US Senator Thom Tillis targeted copyrighted material being streamed on Twitch or shared on other social media platforms by submitting a bill that could hurt content creators. The senator introduced an eleventh-hour omnibus bill that could make anyone streaming copyrighted music liable to serve jail time.
What will the bill mean for Twitch streamers and other content creators?
According to the North Carolina representative, law enforcement requires the necessary tools to prevent unlawful copyright usage. Anyone who streams or shares copyrighted music in a commercial setting can be charged with a felony and potentially entail jail time if proven guilty. The bill is very similar to the CASE Act, which was approved in October 2019 and 2012’s SOPA/PIPA bills.
The provision has met with severe criticism and opposition. Ten organizations from the technology industry have spoken out against the bill and have asked Congress not to approve the omnibus provision. The companies wrote a letter claiming that they have major concerns over the bill and its passing would negatively impact internet users and content creators.
Electronic Frontier Foundation’s Director of Policy and Activism Katharine Trendacosta said that the bill is a “chill on expression” and can potentially ruin the lives of regular citizens. By making streaming copyrighted music a felony, it can potentially restrict innovation and expression, she added. According to her, “People who are engaged in things we do online: sharing memes, videos, and downloading images. We already see it’s hard enough in just civil copyright and the DMCA for people to feel comfortable asserting their rights.”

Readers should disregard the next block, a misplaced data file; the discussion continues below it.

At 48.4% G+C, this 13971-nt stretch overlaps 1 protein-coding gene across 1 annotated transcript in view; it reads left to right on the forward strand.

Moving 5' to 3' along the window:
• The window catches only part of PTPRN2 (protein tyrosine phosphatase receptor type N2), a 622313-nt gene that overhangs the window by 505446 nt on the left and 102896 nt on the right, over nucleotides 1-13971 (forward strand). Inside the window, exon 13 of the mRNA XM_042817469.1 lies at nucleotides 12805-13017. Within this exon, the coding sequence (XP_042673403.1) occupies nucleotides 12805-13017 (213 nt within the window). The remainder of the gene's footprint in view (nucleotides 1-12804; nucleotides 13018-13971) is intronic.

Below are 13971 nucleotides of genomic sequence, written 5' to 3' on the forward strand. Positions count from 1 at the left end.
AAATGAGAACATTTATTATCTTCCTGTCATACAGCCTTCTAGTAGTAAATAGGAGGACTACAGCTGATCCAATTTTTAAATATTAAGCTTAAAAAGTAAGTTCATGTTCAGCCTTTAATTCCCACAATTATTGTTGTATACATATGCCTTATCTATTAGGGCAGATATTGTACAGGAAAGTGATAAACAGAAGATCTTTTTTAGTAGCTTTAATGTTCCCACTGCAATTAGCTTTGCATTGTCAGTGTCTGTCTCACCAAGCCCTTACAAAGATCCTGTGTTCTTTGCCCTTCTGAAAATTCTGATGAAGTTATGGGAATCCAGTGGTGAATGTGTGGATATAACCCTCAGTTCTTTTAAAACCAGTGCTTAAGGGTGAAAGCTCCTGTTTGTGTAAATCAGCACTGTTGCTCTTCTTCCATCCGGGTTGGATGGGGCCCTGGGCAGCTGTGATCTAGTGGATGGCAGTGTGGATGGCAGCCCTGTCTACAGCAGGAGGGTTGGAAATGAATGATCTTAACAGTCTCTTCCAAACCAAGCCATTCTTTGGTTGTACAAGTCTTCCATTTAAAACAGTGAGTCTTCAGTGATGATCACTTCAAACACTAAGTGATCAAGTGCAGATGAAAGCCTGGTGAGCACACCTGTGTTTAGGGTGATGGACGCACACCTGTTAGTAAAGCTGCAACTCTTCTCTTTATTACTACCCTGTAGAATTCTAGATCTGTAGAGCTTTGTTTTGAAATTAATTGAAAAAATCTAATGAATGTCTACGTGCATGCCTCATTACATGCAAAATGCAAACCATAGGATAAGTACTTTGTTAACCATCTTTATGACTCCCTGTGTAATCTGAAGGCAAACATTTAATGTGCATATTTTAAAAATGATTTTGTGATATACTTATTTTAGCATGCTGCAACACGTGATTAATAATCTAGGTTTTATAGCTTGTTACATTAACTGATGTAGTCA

How Can Twitch Streamers Avoid Being Charged?
Currently, there is nothing that Twitch streamers need to do. However, they still need to avoid DMCA strikes to avoid being banned from the platform. Sharing copyrighted music despite warnings can lead to bans from the platform. The proposal to pass the bill will be assessed on December 11, and it has to be passed before the government’s 2020 shutdown to be approved this year.
Twitch has not commented on the situation yet. But the streaming platform has been through a DMCA controversy of its own recently. Content creators and viewers criticized the platform’s handling of DMCA complaints in the recent past. Many Twitch streamers have started deleting their past VODs to avoid being copyright-struck and have stopped playing copyrighted music on stream. Even game developers are changing how they include music in their games. Cyberpunk 2077 released today with a stream-friendly option that replaces/mutes all copyrighted music in the game to prevent streamers from being inconvenienced.